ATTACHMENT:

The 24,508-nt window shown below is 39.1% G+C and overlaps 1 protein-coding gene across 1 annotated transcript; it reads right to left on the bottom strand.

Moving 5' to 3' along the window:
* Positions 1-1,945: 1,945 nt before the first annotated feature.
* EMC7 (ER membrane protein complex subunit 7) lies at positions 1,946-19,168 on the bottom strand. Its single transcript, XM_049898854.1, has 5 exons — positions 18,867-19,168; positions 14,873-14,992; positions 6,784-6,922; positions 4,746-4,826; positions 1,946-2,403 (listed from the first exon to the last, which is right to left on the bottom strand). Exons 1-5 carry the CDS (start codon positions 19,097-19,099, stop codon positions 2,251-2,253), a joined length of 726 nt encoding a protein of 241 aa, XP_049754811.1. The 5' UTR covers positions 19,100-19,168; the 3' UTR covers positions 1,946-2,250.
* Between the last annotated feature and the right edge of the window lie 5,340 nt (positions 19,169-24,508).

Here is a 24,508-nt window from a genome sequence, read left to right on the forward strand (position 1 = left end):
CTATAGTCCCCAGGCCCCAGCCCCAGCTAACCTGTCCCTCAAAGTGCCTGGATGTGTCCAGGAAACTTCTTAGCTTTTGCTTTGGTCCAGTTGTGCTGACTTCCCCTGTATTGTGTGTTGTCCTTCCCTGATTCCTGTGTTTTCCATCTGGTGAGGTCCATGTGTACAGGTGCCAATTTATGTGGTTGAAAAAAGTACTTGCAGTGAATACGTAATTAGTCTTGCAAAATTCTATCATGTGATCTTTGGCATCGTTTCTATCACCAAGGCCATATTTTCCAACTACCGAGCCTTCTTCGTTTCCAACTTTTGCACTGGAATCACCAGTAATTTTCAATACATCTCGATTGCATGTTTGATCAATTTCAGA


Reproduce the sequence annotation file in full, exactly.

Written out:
The 24,508-nt window shown below is 39.1% G+C and overlaps 1 protein-coding gene across 1 annotated transcript; it reads right to left on the bottom strand.

Moving 5' to 3' along the window:
* Positions 1-1,945: 1,945 nt before the first annotated feature.
* EMC7 (ER membrane protein complex subunit 7) lies at positions 1,946-19,168 on the bottom strand. Its single transcript, XM_049898854.1, has 5 exons — positions 18,867-19,168; positions 14,873-14,992; positions 6,784-6,922; positions 4,746-4,826; positions 1,946-2,403 (listed from the first exon to the last, which is right to left on the bottom strand). Exons 1-5 carry the CDS (start codon positions 19,097-19,099, stop codon positions 2,251-2,253), a joined length of 726 nt encoding a protein of 241 aa, XP_049754811.1. The 5' UTR covers positions 19,100-19,168; the 3' UTR covers positions 1,946-2,250.
* Between the last annotated feature and the right edge of the window lie 5,340 nt (positions 19,169-24,508).

Here is a 24,508-nt window from a genome sequence, read left to right on the forward strand (position 1 = left end):
CTATAGTCCCCAGGCCCCAGCCCCAGCTAACCTGTCCCTCAAAGTGCCTGGATGTGTCCAGGAAACTTCTTAGCTTTTGCTTTGGTCCAGTTGTGCTGACTTCCCCTGTATTGTGTGTTGTCCTTCCCTGATTCCTGTGTTTTCCATCTGGTGAGGTCCATGTGTACAGGTGCCAATTTATGTGGTTGAAAAAAGTACTTGCAGTGAATACGTAATTAGTCTTGCAAAATTCTATCATGTGATCTTTGGCATCGTTTCTATCACCAAGGCCATATTTTCCAACTACCGAGCCTTCTTCGTTTCCAACTTTTGCACTGGAATCACCAGTAATTTTCAATACATCTCGATTGCATGTTTGATCAATTTCAGA